Webinar or Virtual Classroom

Webinar or Virtual Classroom?

When you want to reach an audience at several locations at the same time, a webinar or a virtual classroom might be a good option. What’s the difference and what works best? In short, I would say a virtual classroom is a classroom where the learners are connected via the internet. A webinar is more like an online lecture. The biggest difference is the interaction among learners. Let’s have a closer look at both of them to see what works best in your situation.

Group size

Webinars are suitable for both small and large groups, from 10 – 10,000 attendees. The maximum number of attendees will mostly depend on your software platform.Virtual classrooms should be kept small, preferably not more than 20 learners. If you would like to have more participants, you will need additional moderators to look after the technology, chatbox and breakout rooms.


Webinars are often used to broadcast information about a topic. For example, the introduction of a new procedure or how to use storytelling for fundraising. Webinars are also suitable for sharing knowledge to promote your business, for sales purposes and to build a customer database.

As virtual classrooms are smaller and more interactive, they are a better medium to deliver a true learning experience about a specific topic. So, instead of just talking about the new procedure or showing storytelling examples, the learners can take part in activities applying the new procedure or discuss examples, make a plan and work on their own story in smaller groups.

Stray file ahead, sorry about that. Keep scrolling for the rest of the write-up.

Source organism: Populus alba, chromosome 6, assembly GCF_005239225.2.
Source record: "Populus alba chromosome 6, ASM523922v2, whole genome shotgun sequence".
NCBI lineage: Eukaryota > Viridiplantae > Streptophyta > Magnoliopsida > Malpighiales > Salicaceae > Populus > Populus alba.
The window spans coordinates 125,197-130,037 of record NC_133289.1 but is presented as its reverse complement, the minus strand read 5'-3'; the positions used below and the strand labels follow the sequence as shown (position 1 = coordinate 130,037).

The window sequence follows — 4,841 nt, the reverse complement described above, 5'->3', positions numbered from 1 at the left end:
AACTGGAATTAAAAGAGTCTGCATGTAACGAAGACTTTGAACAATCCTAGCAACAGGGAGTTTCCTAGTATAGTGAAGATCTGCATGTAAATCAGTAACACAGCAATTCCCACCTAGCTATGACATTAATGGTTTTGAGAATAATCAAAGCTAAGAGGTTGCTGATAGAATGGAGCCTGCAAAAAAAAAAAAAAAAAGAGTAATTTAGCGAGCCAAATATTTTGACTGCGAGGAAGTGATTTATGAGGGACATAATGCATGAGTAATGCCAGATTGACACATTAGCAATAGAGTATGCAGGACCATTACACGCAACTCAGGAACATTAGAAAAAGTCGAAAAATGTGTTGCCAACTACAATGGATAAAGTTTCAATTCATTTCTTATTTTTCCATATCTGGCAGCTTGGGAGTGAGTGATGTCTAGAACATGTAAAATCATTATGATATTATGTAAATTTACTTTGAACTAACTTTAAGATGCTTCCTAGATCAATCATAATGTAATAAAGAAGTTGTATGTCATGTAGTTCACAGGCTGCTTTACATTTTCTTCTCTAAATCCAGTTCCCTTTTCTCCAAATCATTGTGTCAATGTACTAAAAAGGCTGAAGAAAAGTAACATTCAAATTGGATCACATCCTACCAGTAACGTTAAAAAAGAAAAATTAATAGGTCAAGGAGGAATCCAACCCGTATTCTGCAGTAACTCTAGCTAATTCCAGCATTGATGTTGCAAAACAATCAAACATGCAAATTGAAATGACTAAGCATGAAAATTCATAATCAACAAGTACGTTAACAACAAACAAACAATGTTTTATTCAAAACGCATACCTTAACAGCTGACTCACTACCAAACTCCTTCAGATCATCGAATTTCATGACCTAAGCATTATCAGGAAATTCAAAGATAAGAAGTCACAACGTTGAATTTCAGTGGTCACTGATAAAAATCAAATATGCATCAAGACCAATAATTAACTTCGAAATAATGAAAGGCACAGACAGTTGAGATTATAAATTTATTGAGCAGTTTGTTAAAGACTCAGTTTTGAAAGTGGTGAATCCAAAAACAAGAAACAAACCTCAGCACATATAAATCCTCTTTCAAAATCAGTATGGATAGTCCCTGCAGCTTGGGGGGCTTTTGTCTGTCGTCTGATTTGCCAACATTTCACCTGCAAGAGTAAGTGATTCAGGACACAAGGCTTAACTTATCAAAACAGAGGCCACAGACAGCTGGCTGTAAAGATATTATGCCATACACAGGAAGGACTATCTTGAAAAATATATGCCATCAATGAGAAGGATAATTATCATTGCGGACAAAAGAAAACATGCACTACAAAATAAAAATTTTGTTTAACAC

Webinars are a one-way lecture, providing information to a larger audience. The interaction is often limited to a chatbox, a poll and a Q&A session at the end. What webinars are lacking is the real interaction among learners.

In a virtual classroom you can facilitate discussions, use a whiteboard and let the learners go into breakout rooms to work on a task with their group. Depending on your software platform, you can also ask participants to give a thumbs up or applaud and reward them with virtual prizes. Ideally, the trainer doesn’t talk longer than 5 minutes before the next activity starts. This also means that a virtual classroom takes more preparation time compared to a webinar. You need to develop the activities (you could use a workbook) and prepare the breakout rooms.


The maximum time for a webinar is 45-60 minutes. You will often lose attendees’ attention with a long one-way conversation. Who hasn’t checked their emails or social media during a webinar? An engaging presenter and a poll or active chatbox will help but listening attentively for an hour or more is hard work.

A virtual classroom could go for a bit longer, between 1-2 hours. But to keep the participants’ attention, your activities are crucial to keep them active. Also, be aware that a virtual classroom takes more energy from the trainer than a face-to-face training. If you need longer, spread the content over more sessions.


We are all used to receiving a recorded webinar when we were not able to attend. The recordings are also great for sharing knowledge. So that’s an advantage of the webinar.
You can also record a virtual classroom but watching the activities while you are not involved is not the best experience. Also, consider the length of the virtual classroom and the size of the recording. It works better to follow up a virtual classroom with microlearning, for example a couple of PowerPoint slides with the key take-aways or a short elearning module with additional exercises.

Do we have a winner?

No, we don’t. Both the virtual classroom and webinar have their strengths and weaknesses. It really depends on your content, what you would like to achieve, the audience size and the desired interaction with and among the learners that will determine which of these tools suits best.

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